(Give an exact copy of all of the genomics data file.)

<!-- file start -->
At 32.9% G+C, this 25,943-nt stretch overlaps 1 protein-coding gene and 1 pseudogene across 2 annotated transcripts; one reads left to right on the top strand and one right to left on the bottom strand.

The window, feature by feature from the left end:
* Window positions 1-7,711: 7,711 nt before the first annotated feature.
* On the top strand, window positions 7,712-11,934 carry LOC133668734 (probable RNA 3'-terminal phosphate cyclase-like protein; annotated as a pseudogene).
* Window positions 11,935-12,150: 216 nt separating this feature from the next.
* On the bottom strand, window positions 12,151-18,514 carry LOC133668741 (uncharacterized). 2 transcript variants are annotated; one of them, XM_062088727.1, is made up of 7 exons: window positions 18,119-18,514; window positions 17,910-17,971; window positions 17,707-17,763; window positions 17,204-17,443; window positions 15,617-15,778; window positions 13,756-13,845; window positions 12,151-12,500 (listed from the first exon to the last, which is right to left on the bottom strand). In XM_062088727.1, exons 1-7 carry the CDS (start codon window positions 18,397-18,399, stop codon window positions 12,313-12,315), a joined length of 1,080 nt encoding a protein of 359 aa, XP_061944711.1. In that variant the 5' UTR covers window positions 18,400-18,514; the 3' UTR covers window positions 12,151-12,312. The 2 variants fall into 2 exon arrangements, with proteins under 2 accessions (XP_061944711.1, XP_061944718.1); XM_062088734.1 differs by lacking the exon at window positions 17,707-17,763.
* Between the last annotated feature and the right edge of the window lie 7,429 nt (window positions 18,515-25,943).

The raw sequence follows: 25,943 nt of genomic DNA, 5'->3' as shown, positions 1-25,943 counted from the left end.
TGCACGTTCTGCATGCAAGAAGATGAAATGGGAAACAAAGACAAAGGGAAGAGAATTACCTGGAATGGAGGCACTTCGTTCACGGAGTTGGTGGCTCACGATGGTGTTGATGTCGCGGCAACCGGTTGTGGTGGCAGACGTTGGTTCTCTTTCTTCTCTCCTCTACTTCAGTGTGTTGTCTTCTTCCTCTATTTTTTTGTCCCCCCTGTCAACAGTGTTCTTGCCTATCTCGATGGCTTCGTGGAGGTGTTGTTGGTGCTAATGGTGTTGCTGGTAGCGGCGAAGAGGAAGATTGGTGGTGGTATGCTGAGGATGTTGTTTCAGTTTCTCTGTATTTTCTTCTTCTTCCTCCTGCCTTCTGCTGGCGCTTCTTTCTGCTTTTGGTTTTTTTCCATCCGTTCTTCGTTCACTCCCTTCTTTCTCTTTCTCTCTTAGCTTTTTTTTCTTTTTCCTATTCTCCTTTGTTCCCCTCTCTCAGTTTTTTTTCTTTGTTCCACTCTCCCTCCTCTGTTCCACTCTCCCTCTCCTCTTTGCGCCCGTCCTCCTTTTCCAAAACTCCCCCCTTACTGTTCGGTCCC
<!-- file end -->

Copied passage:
At 32.9% G+C, this 25,943-nt stretch overlaps 1 protein-coding gene and 1 pseudogene across 2 annotated transcripts; one reads left to right on the top strand and one right to left on the bottom strand.

The window, feature by feature from the left end:
* Window positions 1-7,711: 7,711 nt before the first annotated feature.
* On the top strand, window positions 7,712-11,934 carry LOC133668734 (probable RNA 3'-terminal phosphate cyclase-like protein; annotated as a pseudogene).
* Window positions 11,935-12,150: 216 nt separating this feature from the next.
* On the bottom strand, window positions 12,151-18,514 carry LOC133668741 (uncharacterized). 2 transcript variants are annotated; one of them, XM_062088727.1, is made up of 7 exons: window positions 18,119-18,514; window positions 17,910-17,971; window positions 17,707-17,763; window positions 17,204-17,443; window positions 15,617-15,778; window positions 13,756-13,845; window positions 12,151-12,500 (listed from the first exon to the last, which is right to left on the bottom strand). In XM_062088727.1, exons 1-7 carry the CDS (start codon window positions 18,397-18,399, stop codon window positions 12,313-12,315), a joined length of 1,080 nt encoding a protein of 359 aa, XP_061944711.1. In that variant the 5' UTR covers window positions 18,400-18,514; the 3' UTR covers window positions 12,151-12,312. The 2 variants fall into 2 exon arrangements, with proteins under 2 accessions (XP_061944711.1, XP_061944718.1); XM_062088734.1 differs by lacking the exon at window positions 17,707-17,763.
* Between the last annotated feature and the right edge of the window lie 7,429 nt (window positions 18,515-25,943).

The raw sequence follows: 25,943 nt of genomic DNA, 5'->3' as shown, positions 1-25,943 counted from the left end.
TGCACGTTCTGCATGCAAGAAGATGAAATGGGAAACAAAGACAAAGGGAAGAGAATTACCTGGAATGGAGGCACTTCGTTCACGGAGTTGGTGGCTCACGATGGTGTTGATGTCGCGGCAACCGGTTGTGGTGGCAGACGTTGGTTCTCTTTCTTCTCTCCTCTACTTCAGTGTGTTGTCTTCTTCCTCTATTTTTTTGTCCCCCCTGTCAACAGTGTTCTTGCCTATCTCGATGGCTTCGTGGAGGTGTTGTTGGTGCTAATGGTGTTGCTGGTAGCGGCGAAGAGGAAGATTGGTGGTGGTATGCTGAGGATGTTGTTTCAGTTTCTCTGTATTTTCTTCTTCTTCCTCCTGCCTTCTGCTGGCGCTTCTTTCTGCTTTTGGTTTTTTTCCATCCGTTCTTCGTTCACTCCCTTCTTTCTCTTTCTCTCTTAGCTTTTTTTTCTTTTTCCTATTCTCCTTTGTTCCCCTCTCTCAGTTTTTTTTCTTTGTTCCACTCTCCCTCCTCTGTTCCACTCTCCCTCTCCTCTTTGCGCCCGTCCTCCTTTTCCAAAACTCCCCCCTTACTGTTCGGTCCC